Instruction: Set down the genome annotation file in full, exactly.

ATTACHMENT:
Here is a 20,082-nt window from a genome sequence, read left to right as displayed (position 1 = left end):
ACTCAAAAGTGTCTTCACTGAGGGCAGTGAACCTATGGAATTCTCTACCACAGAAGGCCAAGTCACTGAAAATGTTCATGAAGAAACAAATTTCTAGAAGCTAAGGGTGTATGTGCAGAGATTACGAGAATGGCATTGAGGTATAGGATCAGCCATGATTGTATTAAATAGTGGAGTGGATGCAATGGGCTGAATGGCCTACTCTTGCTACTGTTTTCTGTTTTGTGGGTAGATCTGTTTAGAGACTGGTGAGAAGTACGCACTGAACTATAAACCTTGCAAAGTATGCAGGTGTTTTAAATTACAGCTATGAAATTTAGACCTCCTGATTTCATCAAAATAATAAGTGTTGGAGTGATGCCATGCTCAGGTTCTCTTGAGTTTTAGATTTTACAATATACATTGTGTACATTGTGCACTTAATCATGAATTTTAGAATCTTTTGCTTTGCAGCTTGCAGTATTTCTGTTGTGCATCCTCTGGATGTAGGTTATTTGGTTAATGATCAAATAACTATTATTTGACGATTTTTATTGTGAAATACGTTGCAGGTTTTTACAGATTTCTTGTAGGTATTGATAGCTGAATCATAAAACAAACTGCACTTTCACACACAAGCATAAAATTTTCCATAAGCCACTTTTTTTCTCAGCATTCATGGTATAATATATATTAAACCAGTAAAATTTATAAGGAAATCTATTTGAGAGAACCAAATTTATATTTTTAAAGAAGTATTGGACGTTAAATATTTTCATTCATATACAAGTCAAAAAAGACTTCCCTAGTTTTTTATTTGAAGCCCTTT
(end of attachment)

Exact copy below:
Here is a 20,082-nt window from a genome sequence, read left to right as displayed (position 1 = left end):
ACTCAAAAGTGTCTTCACTGAGGGCAGTGAACCTATGGAATTCTCTACCACAGAAGGCCAAGTCACTGAAAATGTTCATGAAGAAACAAATTTCTAGAAGCTAAGGGTGTATGTGCAGAGATTACGAGAATGGCATTGAGGTATAGGATCAGCCATGATTGTATTAAATAGTGGAGTGGATGCAATGGGCTGAATGGCCTACTCTTGCTACTGTTTTCTGTTTTGTGGGTAGATCTGTTTAGAGACTGGTGAGAAGTACGCACTGAACTATAAACCTTGCAAAGTATGCAGGTGTTTTAAATTACAGCTATGAAATTTAGACCTCCTGATTTCATCAAAATAATAAGTGTTGGAGTGATGCCATGCTCAGGTTCTCTTGAGTTTTAGATTTTACAATATACATTGTGTACATTGTGCACTTAATCATGAATTTTAGAATCTTTTGCTTTGCAGCTTGCAGTATTTCTGTTGTGCATCCTCTGGATGTAGGTTATTTGGTTAATGATCAAATAACTATTATTTGACGATTTTTATTGTGAAATACGTTGCAGGTTTTTACAGATTTCTTGTAGGTATTGATAGCTGAATCATAAAACAAACTGCACTTTCACACACAAGCATAAAATTTTCCATAAGCCACTTTTTTTCTCAGCATTCATGGTATAATATATATTAAACCAGTAAAATTTATAAGGAAATCTATTTGAGAGAACCAAATTTATATTTTTAAAGAAGTATTGGACGTTAAATATTTTCATTCATATACAAGTCAAAAAAGACTTCCCTAGTTTTTTATTTGAAGCCCTTT